Since we have the mailbox, my wife has always wanted to get one of those fancy brick ones made. Several years ago, she asked someone who was building one down the street from us and they gave her a quote of something astronomical like $650.00. But she pointed out, that included a planter built in to it so you could grow weeds to make your mailman feel pretty when she delivers the mail. Hey, for $650, it better come with air conditioning and a miniature jacuzzi.
So, needless to say, for the last several years, we have continued to receive our mail in one of those regular metal mailboxes directly in front of our home.
What I am about to tell you has nothing to do with mailboxes.
When we lived in Italy, I worked with a guy named Ray who was just a super happy-go-lucky kinda guy. One day, Ray was driving home from a trip he had taken to Naples and on the side of the road, he saw a small Italian delivery truck with a guy standing outside of it and several boxes of brand new VCR's. Ray quickly slammed on his brakes and pulled off the road so he could see what it was all about. You must appreciate that back in the mid 1980's, VCR's were still fairly spendy, so the idea of getting one from a free enterprise entrepreneur type was worth looking into.
The guy had one of the boxes opened up and had the VCR available for complete inspection. Ray was fluent in Italian just enough to ask "Quanta Costa?" and get that the guy only wanted the equivalent of about $100 for the brand new VCR complete with remote control and auto tracking features. That was about a third of the going rate, even at the base exchange (BX).
Long story short, Ray opened his wallet and was down to his last $20 or $30 and sadly showed the Italian vendor that he did not have enough money. Taking pity on the young American Airman, the guy offered to let him have it for the cash he had. He even let him take one of the ones still in the box, in case he had any ideas of selling it to another GI for a nice little profit.
That, my friends, is truly a sign of international friendship.
A few weeks ago, my wife found a man doing brickwork in our neighborhood, and in fact, we drove down a street in Emerald Valley where he had done six or seven mailboxes on that single street. My wife was able to talk with him and get a quote for a mailbox of one third the going rate.
Of course, we petitioned our neighborhood association's Architectural Control Committee who advised us that to be compliant with American Disability Act regulations, we would have to have the sidewalk extended to accommodate people in wheelchairs since the new brick mailbox would take up much more space than the original.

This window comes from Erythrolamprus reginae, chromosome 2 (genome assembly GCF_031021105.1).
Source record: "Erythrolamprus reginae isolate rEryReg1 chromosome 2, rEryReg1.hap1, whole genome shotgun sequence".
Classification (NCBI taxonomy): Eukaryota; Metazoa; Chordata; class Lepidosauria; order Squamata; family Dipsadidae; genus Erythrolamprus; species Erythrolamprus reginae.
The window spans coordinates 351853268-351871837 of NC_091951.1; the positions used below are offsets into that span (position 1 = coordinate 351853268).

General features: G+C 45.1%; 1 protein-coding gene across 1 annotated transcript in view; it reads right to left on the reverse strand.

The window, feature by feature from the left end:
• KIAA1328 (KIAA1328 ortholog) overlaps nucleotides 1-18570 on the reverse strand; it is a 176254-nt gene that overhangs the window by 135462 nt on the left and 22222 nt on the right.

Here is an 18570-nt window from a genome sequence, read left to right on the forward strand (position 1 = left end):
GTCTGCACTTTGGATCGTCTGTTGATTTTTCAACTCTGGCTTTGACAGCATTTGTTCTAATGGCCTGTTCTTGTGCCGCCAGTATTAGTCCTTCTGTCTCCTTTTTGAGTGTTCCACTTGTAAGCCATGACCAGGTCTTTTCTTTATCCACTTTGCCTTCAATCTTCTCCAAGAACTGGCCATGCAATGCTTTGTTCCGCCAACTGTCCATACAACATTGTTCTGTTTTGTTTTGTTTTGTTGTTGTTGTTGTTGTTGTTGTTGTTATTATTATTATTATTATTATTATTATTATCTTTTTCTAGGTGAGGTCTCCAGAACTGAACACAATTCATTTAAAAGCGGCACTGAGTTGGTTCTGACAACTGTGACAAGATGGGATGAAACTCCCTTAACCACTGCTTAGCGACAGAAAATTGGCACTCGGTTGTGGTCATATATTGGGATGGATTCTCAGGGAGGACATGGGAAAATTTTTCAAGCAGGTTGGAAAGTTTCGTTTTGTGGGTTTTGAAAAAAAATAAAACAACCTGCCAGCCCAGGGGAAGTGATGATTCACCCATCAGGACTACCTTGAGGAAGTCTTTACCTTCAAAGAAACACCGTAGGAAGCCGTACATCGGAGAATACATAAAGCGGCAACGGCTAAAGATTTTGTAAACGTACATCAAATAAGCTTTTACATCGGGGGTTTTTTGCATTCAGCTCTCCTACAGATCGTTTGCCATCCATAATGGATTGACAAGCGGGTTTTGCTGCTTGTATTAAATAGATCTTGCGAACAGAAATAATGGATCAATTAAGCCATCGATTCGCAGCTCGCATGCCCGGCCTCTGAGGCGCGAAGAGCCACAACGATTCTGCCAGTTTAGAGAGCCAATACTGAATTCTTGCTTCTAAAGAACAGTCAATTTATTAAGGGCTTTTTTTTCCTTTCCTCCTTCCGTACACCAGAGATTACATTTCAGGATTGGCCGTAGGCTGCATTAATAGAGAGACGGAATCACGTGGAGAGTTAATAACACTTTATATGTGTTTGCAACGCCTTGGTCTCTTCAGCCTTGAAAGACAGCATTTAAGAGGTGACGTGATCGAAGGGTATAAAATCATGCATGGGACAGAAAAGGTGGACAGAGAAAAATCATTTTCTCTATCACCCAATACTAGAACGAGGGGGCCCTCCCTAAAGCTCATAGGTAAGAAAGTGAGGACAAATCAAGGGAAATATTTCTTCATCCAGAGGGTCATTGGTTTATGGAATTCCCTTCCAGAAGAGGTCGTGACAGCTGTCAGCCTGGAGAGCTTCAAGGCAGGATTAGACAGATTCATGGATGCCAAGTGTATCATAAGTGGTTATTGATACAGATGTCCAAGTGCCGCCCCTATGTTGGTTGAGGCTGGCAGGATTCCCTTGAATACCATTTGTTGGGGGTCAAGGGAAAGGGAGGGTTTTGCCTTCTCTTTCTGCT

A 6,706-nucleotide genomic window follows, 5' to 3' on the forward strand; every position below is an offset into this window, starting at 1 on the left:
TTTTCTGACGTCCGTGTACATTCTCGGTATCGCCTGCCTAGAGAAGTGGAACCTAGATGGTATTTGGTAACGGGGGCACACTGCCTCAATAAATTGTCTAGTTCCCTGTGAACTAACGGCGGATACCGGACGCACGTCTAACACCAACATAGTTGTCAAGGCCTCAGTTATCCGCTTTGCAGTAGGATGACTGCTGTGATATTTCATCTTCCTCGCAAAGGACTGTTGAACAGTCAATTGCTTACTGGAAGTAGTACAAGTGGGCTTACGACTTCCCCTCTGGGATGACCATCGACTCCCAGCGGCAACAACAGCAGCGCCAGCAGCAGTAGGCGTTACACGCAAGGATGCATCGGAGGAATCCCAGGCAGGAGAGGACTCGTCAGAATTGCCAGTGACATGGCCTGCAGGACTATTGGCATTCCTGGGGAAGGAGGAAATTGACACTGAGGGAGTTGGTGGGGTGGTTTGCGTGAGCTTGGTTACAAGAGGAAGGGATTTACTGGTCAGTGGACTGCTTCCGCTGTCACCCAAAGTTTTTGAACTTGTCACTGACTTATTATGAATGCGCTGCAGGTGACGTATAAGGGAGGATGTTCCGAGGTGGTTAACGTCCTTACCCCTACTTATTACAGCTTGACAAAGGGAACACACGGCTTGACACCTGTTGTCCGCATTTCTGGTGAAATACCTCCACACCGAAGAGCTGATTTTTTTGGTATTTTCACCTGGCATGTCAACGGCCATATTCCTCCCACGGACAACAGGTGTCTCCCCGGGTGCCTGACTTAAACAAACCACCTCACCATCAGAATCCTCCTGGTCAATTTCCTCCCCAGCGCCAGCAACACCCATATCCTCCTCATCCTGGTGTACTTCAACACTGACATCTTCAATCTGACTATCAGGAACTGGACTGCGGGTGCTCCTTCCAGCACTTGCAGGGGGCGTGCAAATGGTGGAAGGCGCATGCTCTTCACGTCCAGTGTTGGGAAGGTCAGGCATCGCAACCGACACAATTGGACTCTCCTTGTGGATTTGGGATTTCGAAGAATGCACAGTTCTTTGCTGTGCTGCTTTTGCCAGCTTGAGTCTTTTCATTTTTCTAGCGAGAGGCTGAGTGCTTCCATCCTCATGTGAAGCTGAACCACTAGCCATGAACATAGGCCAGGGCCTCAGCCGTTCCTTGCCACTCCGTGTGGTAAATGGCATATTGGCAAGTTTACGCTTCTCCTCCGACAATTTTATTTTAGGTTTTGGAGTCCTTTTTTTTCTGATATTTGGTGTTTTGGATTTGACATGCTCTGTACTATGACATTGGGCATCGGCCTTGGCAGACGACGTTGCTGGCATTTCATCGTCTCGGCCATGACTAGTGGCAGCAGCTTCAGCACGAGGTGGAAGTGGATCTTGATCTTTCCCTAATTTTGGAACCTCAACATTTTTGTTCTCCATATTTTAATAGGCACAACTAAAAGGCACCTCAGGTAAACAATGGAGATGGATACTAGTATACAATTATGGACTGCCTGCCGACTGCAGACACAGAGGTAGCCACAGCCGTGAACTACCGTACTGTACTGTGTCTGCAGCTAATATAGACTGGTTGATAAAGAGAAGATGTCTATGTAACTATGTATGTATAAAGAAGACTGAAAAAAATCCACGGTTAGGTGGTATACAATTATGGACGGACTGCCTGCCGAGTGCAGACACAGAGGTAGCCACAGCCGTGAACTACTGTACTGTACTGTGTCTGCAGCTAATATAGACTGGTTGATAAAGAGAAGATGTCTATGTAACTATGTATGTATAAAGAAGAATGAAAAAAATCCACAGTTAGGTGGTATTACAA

With all the paperwork out of the way, my wife contacted the mason and arranged for him to come by and build the mailbox. I'll let you get a feel for what is going on with pictures instead of me describing the event brick by brick...
On the first night of the job, he stopped by and dropped off the sand and bricks and dug the area for where the sidewalk would be extended.
We had some rain, so I think that pile of sand sat on my sidewalk for at least several days if not a week, but finally, the mason returned to build the mailbox.In spite of the threatening rain, he worked at a quick pace to knock the job out.
But there was only one problem; he did not have enough brick to finish out the little sidewalk addition. To be honest, I did not even like the idea of making a brick path anyway; I had just assumed that it would be poured concrete like any other sidewalk. The plan was, our mason would return the following day (Sunday) with the rest of the needed brick and finish the little walkway.
But my wife paid him. Never pay the guy until the job is done, or you will never see him again - regardless of international relations.
So my co-worker in Italy walked into work one night following his weekend trip to Naples and he was laughing and laughing and just couldn't stop laughing. Those of us gathering around figured he had just heard a good joke and were ready to join in. As Ray told the story about the VCR salesman on the side of the road giving him the brand new VCR in the box, he took it from the man and simply placed it in his trunk. He then promptly forgot about it and it remained secure in his trunk until moments before walking into work. Ray was laughing so hard, it was all he could do to get the story out.
It turns out he remembered the VCR he had purchased as he was pulling into the parking lot, so when he parked, he opened the trunk, whipped out his Leatherman and promptly unsealed the box...
Which contained three properly secured rocks in Styrofoam. You would think the guy would be pissed off but he wasn't. He realized that he was so quick to get the good deal that he forgot that golden rule - if it sounds too god to be true. The money he paid was more than made up for by the entertainment he got out of it.
So this past weekend, I got rid of the pile of sand on my sidewalk and put down some re-bar, and mixed several bags of concrete.
Ya get what ya pay for, my friends.